God finds ordinary people, people like you and me (Joseph), good as well.

Not perfect. Not sinless. But good.

And God finds us good together.

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Emmanuel is a verb

Sunday is the feast of the Holy Family. Also known as “What do you mean there’s church on Sunday? We were just there for Christmas.”

Christmas is all about the Incarnation. It shows us a God who loves us so much that He is willing to become one of us. Just for the chance of getting through to us.

But even though the church still looks like Christmas, the feast of the Holy Family isn’t Christmas 2.0.

The Holy Family is all about Emmanuel (one of the names for Jesus). It means “God with us.” And not just in the sense of God being for us (although that’s true too). 

Emmanuel is a verb.

Emmanuel is exactly what God is doing. Not at a distance, But in the most intimate, vulnerable way possible.

Emmanuel is God in our shoes, dealing with everything each of us deals with. The good, the bad, all of it. From the very beginning.

Literally, God with us.   

More on this tomorrow.

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That’s enough Christmas

Christmas is here at last! 

Aaaaand it’s gone. 

At least that’s what it looks like in the stores.  The Christmas stuff that had been out since Arbor Day is already marked down for the after-Christmas sales. Christmas music is nowhere to be heard. 

But while everyone else is putting Christmas away, the Church is just getting started with Christmas.  Which means?  For starters, all the decorations that appeared on Christmas Eve will still be there on Sunday. Why?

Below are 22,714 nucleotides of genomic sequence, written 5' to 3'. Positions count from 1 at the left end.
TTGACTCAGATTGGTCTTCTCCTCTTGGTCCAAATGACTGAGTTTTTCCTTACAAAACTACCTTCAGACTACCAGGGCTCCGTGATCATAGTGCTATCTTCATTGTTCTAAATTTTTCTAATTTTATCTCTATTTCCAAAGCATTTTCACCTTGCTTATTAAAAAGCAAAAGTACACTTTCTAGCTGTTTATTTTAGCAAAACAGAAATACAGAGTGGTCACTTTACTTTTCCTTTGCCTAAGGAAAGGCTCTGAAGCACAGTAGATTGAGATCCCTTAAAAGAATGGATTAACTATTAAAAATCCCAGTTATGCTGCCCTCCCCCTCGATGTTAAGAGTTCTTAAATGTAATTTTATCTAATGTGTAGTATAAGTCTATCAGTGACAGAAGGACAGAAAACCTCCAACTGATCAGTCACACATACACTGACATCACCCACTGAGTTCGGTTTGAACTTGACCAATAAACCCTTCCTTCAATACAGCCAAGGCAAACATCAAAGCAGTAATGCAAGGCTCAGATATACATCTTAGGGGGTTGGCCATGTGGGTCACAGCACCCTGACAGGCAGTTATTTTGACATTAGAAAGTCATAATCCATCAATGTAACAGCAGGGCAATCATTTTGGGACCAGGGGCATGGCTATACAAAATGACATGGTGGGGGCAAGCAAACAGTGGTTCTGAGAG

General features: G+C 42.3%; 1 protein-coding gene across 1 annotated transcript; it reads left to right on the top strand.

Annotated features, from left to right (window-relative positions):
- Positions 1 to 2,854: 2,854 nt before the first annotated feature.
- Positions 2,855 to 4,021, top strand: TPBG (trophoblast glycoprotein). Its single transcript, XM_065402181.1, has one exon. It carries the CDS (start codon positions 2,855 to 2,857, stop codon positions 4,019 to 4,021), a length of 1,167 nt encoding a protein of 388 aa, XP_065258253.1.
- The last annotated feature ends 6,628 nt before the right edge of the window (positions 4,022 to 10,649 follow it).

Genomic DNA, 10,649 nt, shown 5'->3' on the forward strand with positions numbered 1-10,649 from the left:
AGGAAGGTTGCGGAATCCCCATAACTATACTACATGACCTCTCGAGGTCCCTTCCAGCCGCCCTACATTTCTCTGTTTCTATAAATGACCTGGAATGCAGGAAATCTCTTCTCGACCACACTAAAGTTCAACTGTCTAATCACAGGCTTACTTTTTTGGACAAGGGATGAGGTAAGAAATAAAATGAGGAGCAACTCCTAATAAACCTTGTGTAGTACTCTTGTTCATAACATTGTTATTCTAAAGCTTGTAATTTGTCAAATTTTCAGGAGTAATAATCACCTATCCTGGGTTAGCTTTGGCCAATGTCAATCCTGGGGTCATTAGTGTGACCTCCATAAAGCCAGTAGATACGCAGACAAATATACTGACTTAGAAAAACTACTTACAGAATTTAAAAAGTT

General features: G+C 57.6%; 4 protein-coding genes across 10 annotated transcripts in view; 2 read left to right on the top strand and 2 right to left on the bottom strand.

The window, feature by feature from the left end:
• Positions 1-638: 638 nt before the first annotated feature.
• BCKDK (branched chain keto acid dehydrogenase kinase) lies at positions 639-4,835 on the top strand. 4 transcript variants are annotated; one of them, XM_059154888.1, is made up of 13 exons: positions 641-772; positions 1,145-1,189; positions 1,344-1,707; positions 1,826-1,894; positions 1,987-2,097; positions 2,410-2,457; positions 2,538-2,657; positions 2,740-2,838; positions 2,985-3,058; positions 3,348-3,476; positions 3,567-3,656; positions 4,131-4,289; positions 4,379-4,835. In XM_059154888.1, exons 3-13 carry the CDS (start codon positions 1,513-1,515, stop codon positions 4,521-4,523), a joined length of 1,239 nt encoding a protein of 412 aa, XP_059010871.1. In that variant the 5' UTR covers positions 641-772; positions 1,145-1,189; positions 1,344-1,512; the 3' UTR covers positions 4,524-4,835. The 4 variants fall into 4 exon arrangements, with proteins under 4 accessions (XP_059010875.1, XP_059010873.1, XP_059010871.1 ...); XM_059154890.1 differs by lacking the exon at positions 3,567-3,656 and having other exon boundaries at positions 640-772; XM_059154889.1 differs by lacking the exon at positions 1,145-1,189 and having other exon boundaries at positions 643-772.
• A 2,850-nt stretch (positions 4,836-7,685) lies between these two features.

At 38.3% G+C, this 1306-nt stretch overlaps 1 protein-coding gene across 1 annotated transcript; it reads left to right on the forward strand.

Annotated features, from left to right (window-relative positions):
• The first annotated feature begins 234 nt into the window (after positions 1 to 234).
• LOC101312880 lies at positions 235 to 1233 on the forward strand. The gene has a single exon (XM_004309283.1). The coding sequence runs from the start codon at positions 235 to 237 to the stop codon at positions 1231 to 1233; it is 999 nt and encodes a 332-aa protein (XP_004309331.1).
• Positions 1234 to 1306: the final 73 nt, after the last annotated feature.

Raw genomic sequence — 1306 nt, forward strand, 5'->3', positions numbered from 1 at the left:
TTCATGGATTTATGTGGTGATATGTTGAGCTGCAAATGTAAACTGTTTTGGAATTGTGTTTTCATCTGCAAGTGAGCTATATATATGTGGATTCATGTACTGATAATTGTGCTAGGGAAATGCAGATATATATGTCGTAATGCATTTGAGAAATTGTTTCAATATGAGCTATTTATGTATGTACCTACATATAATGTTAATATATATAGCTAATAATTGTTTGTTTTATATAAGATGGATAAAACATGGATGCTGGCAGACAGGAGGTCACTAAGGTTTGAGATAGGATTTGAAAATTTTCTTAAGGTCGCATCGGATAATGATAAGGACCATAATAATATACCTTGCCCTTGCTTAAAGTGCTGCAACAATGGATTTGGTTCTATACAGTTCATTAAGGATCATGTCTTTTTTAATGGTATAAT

Because there’s a lot more to Christmas than just Christmas Eve/Christmas Day. There’s a whole season of Christmastide. Christmas may start with a babe in a manger, but it doesn’t stop there. 

More on this tomorrow.

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When was the first Christmas?

What does the Bible say about when Jesus was born? It’s all in Luke’s Gospel. And it starts with John the Baptist.

The angel announces John’s conception on the day his father (one of the Temple priests) enters the Holy of Holies. That’s a once a year thing, on Yom Kippur (the Day of Atonement). Following the Hebrew lunar calendar, that happens in late September/early October.

When Mary says yes to God, the angel says “BTW, John’s mother is 6 months pregnant.” That puts the conception of Jesus in late March/early April (tradition says March 25).

Add 9 months and Jesus is born in late December/early January.  

Which means that December 25 is definitely in the ballpark.

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A Moment before the Fourth Sunday in Advent

In Sunday’s first reading, David realizes that something’s not right when he has a house but God’s Ark is in a tent. So he asks Nathan about building a house for God. Nathan (not checking with God first) says “go ahead.”

Nathan finds out that God has a very different plan in mind. One that takes a very different approach.

Nathan trusts himself. And nothing really happens.

It’s a stark contrast to Sunday’s Gospel, where Mary is told about God’s plan. Mary is asked to trust God and to be a part of that plan.

Instead of trusting herself, Mary trusts God.

And nothing will ever be the same.